President Obama has invited India's prime minister-elect, Narendra Modi, to visit the U.S., despite a decade-long travel ban imposed over his role in anti-Muslim riots that left thousands dead, the White House said Friday.
Obama called Modi on Friday to say he "looks forward to working closely with Mr. Modi to fulfill the extraordinary promise of the U.S.-India strategic partnership," the White House said in a read-out of their call.
Modi, whose Bharatiya Janata Party won Friday's vote, served as governor of the Indian state of Gujarat during a series of riots in 2002 that left an estimated 2,000 people dead. Three years later, the U.S. denied Modi a visa as investigators looked into his role in the riots.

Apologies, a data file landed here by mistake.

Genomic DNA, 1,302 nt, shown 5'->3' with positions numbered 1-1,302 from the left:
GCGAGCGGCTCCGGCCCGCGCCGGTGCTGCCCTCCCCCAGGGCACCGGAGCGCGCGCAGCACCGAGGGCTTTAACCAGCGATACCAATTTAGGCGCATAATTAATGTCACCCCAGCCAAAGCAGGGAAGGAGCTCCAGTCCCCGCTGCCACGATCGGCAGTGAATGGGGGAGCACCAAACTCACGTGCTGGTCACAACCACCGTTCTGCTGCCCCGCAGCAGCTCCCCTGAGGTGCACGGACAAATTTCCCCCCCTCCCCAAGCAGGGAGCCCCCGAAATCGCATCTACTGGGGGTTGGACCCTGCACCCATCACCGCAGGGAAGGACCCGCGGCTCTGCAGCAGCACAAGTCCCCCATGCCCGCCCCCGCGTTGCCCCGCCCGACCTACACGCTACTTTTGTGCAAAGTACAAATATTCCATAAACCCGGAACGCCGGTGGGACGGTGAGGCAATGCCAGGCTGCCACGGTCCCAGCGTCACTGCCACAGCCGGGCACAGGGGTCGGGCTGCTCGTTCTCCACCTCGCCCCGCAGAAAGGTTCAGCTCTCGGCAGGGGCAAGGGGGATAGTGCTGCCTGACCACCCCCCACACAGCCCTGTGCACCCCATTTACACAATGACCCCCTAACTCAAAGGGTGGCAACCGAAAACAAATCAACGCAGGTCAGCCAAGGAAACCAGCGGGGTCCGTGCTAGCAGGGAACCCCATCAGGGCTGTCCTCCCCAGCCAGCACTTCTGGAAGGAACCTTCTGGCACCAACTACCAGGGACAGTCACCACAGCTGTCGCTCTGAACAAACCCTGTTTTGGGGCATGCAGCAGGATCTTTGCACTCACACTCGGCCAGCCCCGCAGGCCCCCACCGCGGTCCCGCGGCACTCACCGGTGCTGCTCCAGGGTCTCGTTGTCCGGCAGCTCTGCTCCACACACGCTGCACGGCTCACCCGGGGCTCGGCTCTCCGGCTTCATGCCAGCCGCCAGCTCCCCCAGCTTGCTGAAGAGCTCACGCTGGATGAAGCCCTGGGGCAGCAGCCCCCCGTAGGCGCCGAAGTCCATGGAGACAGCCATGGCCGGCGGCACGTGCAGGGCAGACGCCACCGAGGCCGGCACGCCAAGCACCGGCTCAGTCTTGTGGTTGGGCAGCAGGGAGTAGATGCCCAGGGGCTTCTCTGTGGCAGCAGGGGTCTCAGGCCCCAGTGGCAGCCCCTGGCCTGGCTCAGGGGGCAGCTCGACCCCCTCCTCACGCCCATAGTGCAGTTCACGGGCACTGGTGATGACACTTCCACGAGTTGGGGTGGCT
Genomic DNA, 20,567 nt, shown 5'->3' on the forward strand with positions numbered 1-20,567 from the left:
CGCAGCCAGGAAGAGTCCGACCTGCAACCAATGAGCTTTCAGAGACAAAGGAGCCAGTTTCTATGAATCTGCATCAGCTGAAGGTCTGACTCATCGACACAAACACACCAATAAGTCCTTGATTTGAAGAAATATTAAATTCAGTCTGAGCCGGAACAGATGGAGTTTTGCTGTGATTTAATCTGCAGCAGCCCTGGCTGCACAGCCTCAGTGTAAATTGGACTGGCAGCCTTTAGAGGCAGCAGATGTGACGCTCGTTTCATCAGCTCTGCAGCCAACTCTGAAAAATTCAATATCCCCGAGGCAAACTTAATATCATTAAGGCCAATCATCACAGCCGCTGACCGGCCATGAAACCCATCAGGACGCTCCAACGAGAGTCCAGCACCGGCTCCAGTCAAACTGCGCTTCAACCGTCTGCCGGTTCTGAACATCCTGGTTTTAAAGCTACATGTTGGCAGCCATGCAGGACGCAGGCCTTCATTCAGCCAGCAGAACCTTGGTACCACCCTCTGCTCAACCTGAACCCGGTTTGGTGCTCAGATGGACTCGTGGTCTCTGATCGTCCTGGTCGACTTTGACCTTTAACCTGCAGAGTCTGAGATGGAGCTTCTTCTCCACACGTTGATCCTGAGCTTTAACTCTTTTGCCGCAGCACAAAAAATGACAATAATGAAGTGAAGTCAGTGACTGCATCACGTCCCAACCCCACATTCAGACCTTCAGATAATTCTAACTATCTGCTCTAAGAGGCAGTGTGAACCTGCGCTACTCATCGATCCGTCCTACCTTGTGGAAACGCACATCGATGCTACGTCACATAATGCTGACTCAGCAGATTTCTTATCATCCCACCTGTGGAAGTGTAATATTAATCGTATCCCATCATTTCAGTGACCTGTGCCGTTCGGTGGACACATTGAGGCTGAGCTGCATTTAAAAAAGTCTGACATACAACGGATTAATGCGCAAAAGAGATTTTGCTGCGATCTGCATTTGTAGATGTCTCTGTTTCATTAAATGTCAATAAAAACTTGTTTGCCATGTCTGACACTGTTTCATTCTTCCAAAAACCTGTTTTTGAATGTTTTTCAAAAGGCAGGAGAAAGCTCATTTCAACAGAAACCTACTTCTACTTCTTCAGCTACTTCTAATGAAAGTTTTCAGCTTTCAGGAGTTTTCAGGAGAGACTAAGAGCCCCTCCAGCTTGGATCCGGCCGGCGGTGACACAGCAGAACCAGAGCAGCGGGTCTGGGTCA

While his political opponents seized on the incident to paint Modi as a Hindu supremacist, the future prime minister has denied any wrongdoing. In 2010, India's supreme court ruled that he would not face charges stemming from the riots.
White House press secretary Jay Carney said Modi would be allowed to freely travel to the U.S.
"I can tell you that the prime minister of India will be welcomed to the United States," White House press secretary Jay Carney said. "And I would also note that U.S. officials, including Ambassador [Nancy] Powell, have met with Mr. Modi. So he is certainly not unknown to us."
Carney said he did not anticipate the prior diplomatic freeze would strain relations with the new Indian government.
"We look forward to working with the new government and the new prime minister, and we congratulate Mr. Modi and his party on their victory. I don't anticipate any problem in that regard," Carney said. "What we do anticipate is moving forward with the new government in strengthening a relationship that has already been strengthened significantly over the past years with Prime Minister [Manmohan] Singh at the helm in India."
Updated at 3:30 p.m.